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Steinway Lyre Insallation

  • 1.  Steinway Lyre Insallation

    Registered Piano Technician
    Posted 12-09-2020 12:42
    Hello All,

    Anyone have a clever technique on installing the Steinway Lyre single-handedly? Not getting any younger, and struggling with mating the plates, hammering the upper lyre block back into the locking position, while at the same time lining up and inserting the dowel supports has never been an easy one person installation.

    Has anyone ever created adjustable support dowels (or modified the existing dowels) such that these can expand from too short to snug by lengthening same via some sort of screw arrangement?

    Currently working with an old, large and heavy vintage S&S B lyre, the kind where the rear pedals are enclosed in the pedal box.

    Any and all suggestions welcome!

    Nick G

    Nick Gravagne, RPT
    Mechanical Engineering
    Nick Gravagne Products
    Strawberry, AZ 85544

  • 2.  RE: Steinway Lyre Insallation

    Registered Piano Technician
    Posted 12-09-2020 12:59
    Hi Nick,

    I have picked up two solutions along these lines form the irrepressible Isaac Sadigursky, RPT.

    One consist of two pieces of hardware that screw into the bottom of the keybed and present a cup to the pedal lyre support dowels (which need to be shortened for this application). They function as per your description. I believe these are available form one of the supply houses, although I could not tell you off the top of my head which one. Does someone else know?

    As for something to facilitate installing the lyre itself, Isaac recently shared with our chapter an inexpensive little pump he got from Harbor Freight. Place the inflatable part under the pedal box and it acts like another pair of hands in raising the lyre up into position.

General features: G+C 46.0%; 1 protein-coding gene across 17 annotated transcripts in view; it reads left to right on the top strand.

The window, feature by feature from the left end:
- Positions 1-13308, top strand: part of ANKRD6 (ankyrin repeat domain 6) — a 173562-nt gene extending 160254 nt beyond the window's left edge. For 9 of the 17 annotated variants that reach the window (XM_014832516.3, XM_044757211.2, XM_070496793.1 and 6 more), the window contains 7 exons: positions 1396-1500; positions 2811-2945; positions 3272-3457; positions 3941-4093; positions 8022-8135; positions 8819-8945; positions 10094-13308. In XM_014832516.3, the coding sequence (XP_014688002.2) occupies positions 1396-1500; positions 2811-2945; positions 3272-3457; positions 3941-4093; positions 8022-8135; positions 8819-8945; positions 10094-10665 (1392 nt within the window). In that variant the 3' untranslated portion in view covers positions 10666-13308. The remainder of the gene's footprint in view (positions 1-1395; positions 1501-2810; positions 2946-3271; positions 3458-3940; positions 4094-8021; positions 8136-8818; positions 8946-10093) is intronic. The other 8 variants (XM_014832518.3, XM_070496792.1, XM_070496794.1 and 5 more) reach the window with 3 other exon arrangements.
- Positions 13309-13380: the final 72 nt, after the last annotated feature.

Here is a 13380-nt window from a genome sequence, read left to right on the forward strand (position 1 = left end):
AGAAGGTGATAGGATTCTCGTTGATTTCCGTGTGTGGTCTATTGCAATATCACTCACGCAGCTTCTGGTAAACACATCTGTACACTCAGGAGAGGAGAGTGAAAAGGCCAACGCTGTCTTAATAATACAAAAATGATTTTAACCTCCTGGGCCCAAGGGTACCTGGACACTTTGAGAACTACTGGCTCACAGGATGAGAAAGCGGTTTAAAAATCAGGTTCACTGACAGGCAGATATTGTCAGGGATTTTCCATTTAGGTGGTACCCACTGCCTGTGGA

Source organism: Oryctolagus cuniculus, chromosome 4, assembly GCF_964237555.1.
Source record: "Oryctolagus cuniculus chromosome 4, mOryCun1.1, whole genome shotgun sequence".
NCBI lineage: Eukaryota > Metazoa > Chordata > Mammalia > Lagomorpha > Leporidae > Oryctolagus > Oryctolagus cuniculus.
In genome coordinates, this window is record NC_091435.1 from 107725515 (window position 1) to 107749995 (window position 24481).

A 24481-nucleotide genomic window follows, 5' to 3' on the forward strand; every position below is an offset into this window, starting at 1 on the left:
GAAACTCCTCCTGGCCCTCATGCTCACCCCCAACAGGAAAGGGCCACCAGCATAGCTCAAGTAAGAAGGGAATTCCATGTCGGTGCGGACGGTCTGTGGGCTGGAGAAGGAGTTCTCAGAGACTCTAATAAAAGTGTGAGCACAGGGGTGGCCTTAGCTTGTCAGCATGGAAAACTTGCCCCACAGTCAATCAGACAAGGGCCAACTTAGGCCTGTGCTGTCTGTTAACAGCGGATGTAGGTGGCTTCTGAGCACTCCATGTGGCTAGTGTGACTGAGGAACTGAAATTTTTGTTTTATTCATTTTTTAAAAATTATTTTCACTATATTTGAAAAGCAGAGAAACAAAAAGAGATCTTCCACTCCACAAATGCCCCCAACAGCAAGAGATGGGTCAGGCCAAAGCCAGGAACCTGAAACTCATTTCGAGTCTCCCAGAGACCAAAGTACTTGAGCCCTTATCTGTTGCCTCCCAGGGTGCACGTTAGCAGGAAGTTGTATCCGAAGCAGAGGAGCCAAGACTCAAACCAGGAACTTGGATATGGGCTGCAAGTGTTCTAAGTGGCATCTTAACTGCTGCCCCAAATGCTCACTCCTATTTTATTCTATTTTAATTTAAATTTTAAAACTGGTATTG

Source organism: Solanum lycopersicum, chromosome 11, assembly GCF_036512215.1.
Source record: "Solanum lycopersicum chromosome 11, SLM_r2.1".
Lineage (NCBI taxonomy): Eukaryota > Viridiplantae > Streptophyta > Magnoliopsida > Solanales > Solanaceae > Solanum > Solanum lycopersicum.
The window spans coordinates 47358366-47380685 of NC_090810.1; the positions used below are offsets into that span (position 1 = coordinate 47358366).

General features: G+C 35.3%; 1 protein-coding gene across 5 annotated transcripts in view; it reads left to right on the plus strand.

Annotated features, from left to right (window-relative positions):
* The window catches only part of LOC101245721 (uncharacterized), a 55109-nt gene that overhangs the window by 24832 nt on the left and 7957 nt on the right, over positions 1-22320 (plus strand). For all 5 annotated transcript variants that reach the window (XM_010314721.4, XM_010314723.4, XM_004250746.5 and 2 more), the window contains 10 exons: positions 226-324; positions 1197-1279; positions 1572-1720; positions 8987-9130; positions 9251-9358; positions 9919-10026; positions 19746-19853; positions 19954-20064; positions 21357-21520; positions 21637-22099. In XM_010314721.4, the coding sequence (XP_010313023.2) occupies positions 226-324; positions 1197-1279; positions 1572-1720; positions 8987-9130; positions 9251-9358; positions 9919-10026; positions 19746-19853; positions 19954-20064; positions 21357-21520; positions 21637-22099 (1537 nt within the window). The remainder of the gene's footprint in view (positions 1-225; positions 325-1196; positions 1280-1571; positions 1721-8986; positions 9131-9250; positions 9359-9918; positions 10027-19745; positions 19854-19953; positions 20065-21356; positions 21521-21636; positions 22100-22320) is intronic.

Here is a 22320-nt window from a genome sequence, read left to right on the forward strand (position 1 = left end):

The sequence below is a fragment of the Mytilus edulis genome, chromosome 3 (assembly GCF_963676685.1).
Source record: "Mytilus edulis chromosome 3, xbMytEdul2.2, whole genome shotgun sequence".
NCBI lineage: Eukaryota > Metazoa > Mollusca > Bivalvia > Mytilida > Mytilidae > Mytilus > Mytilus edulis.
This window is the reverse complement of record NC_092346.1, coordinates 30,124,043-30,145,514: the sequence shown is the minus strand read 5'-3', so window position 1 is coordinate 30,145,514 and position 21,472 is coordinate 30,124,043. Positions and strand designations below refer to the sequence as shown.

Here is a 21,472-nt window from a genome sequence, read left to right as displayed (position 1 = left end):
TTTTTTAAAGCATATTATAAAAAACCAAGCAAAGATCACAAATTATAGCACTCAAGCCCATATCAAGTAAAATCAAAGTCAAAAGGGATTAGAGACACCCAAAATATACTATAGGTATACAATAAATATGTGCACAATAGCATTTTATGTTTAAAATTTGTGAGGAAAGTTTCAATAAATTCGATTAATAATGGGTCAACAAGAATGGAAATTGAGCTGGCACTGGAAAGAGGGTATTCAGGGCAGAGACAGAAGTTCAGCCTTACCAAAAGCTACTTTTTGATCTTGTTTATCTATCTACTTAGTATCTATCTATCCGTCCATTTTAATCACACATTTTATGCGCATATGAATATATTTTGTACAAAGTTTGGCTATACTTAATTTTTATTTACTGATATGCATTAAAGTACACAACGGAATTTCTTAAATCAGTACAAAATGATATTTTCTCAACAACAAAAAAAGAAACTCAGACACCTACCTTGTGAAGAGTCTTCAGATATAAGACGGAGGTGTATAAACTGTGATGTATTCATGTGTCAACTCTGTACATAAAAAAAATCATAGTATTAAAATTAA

God bless Isaac, huh?



    Alan Eder, RPT
    Herb Alpert School of Music
    California Institute of the Arts
    Valencia, CA

  • 3.  RE: Steinway Lyre Insallation

    Registered Piano Technician
    Posted 12-09-2020 13:08
    Hi Nick,
    Debbie Cyr does! There may even be a video.

    Jeannie Grassi
    PTG Registered Piano Technician
    Bainbridge Island, WA

  • 4.  RE: Steinway Lyre Insallation

    Registered Piano Technician
    Posted 12-09-2020 13:25

    I don't know if this is any different than how you do it, but this is what has worked for me.

    First, remove the dedal rods. Put the support rods in the bottom box. Lift the whole lure and get the plates to come together, but not lock it in. This gives the lyre a little wiggle room. bring the support rods into the holes in the bottom of the piano, and tap the top of the box into place. You will find that one of the support rods is longer than the other, by just a few mm. So you want put the longer one in first, and then the shorter one.

    It's still a pain the neck, but it gets the job done.

    The only other way is to put on the lyre with the piano upside down. But that creates a whole 'nother problem. lol

    Willem "Wim" Blees, RPT
    Mililani, HI 96789

  • 5.  RE: Steinway Lyre Insallation

    Registered Piano Technician
    Posted 12-09-2020 14:03
      |   view attached
    Hi Nick -
    Just taught this class this morning to the students.  I have a great technique -
    see the attached .pdf   Woud be easier to understand if I could show you the slides, but let me know if you have any questions.